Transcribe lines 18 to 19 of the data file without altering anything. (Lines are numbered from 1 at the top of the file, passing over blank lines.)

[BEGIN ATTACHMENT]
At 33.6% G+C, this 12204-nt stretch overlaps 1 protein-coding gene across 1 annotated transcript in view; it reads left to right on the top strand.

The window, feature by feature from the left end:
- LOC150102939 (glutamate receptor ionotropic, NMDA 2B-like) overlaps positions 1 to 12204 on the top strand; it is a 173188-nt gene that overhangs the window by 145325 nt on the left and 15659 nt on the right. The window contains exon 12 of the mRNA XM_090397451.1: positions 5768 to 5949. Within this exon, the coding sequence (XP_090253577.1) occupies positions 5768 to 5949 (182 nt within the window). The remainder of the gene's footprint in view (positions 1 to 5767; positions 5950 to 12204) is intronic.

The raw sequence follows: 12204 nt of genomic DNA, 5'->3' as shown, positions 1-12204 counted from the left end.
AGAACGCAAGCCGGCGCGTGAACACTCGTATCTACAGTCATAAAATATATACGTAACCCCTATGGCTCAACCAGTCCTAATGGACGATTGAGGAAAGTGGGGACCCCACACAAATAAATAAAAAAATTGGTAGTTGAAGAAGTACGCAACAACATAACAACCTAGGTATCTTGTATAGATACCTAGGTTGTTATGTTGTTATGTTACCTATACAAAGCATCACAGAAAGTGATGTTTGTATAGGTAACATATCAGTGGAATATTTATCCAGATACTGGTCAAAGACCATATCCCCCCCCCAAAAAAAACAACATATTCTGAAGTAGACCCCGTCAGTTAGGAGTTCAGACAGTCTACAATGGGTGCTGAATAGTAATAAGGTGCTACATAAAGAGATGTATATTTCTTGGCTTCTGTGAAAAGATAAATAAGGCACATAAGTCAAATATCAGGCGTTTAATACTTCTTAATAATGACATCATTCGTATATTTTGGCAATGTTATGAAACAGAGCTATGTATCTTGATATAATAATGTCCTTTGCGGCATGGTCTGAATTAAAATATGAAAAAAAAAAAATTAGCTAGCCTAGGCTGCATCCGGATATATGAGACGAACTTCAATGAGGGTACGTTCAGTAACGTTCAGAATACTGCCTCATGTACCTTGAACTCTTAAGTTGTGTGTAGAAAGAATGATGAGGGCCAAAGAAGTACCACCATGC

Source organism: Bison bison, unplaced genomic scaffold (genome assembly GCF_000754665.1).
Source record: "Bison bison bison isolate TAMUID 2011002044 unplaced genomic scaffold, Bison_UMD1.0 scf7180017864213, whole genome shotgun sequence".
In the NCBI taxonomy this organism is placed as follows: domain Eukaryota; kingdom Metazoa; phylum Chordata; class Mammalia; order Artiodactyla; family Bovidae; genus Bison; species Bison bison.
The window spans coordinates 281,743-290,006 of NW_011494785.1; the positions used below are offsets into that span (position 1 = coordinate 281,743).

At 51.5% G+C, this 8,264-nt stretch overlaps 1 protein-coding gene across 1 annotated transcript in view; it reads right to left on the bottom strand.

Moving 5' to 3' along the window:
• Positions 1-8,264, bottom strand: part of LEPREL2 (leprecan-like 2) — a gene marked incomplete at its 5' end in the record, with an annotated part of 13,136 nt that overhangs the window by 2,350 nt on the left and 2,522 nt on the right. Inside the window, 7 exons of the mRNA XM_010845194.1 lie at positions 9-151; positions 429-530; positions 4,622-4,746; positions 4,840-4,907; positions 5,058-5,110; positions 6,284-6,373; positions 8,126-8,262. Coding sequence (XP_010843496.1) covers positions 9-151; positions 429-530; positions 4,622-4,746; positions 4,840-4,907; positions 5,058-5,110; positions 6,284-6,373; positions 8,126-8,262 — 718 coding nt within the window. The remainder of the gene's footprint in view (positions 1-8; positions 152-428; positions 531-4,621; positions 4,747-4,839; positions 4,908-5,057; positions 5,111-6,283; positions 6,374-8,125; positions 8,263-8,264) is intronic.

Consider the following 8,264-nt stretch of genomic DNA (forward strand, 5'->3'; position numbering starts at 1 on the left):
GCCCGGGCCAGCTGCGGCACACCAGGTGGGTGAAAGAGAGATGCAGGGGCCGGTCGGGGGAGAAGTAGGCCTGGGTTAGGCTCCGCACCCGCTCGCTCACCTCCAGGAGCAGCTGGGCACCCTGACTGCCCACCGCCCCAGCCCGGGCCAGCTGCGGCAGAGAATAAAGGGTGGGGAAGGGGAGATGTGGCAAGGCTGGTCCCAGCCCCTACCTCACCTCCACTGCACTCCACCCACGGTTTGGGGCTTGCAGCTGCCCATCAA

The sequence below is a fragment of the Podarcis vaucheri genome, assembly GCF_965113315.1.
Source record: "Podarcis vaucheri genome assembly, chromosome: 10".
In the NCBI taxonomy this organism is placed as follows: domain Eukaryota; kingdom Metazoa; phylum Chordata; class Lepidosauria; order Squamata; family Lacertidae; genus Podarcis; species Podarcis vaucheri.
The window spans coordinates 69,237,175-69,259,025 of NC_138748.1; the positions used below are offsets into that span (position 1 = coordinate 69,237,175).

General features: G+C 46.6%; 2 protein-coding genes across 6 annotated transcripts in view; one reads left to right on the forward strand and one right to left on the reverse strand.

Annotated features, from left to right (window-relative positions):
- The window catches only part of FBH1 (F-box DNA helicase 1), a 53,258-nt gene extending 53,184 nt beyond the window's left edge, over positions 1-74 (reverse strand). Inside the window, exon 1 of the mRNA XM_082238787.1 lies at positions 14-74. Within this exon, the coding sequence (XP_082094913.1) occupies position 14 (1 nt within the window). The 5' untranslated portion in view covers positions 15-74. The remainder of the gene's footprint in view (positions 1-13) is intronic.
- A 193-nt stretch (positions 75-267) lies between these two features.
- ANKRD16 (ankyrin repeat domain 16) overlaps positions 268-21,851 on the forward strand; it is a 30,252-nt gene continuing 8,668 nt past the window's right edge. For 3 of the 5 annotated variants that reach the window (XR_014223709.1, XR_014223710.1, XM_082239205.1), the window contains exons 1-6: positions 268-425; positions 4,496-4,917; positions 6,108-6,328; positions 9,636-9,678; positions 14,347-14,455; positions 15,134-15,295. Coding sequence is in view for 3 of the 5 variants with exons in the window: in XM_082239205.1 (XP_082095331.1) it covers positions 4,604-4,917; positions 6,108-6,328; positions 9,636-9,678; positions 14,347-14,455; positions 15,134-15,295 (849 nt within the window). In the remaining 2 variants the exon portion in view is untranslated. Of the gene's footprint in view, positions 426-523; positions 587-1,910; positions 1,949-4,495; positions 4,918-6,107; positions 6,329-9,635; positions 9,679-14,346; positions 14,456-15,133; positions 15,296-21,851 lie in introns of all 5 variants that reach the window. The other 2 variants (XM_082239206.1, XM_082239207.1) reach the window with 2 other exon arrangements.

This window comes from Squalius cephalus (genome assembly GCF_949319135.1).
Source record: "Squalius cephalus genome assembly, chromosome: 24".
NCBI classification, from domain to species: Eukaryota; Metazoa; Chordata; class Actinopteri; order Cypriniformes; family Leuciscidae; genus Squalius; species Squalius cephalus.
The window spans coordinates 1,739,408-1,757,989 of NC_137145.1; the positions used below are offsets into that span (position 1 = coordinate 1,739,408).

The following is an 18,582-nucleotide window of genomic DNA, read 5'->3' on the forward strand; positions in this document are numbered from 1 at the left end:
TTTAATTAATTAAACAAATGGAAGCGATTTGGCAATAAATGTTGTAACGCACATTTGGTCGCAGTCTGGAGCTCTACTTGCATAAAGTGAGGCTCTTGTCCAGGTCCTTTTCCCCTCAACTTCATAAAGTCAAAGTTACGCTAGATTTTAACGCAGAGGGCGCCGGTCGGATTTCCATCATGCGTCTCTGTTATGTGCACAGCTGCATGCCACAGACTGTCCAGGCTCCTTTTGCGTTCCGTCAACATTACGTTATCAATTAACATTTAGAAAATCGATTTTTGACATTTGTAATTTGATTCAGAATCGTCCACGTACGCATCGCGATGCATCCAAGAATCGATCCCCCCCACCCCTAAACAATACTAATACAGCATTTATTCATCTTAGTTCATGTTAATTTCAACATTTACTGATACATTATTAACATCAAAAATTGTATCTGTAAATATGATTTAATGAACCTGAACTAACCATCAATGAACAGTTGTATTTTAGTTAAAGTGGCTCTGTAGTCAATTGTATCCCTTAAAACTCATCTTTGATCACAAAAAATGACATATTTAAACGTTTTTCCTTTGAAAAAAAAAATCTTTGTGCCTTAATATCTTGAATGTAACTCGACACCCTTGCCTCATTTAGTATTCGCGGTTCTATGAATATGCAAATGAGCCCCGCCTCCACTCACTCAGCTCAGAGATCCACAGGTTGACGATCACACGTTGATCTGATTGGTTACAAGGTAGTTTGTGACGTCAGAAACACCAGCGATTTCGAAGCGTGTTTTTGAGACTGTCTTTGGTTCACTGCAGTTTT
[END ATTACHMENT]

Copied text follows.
The window spans coordinates 69,237,175-69,259,025 of NC_138748.1; the positions used below are offsets into that span (position 1 = coordinate 69,237,175).

General features: G+C 46.6%; 2 protein-coding genes across 6 annotated transcripts in view; one reads left to right on the forward strand and one right to left on the reverse strand.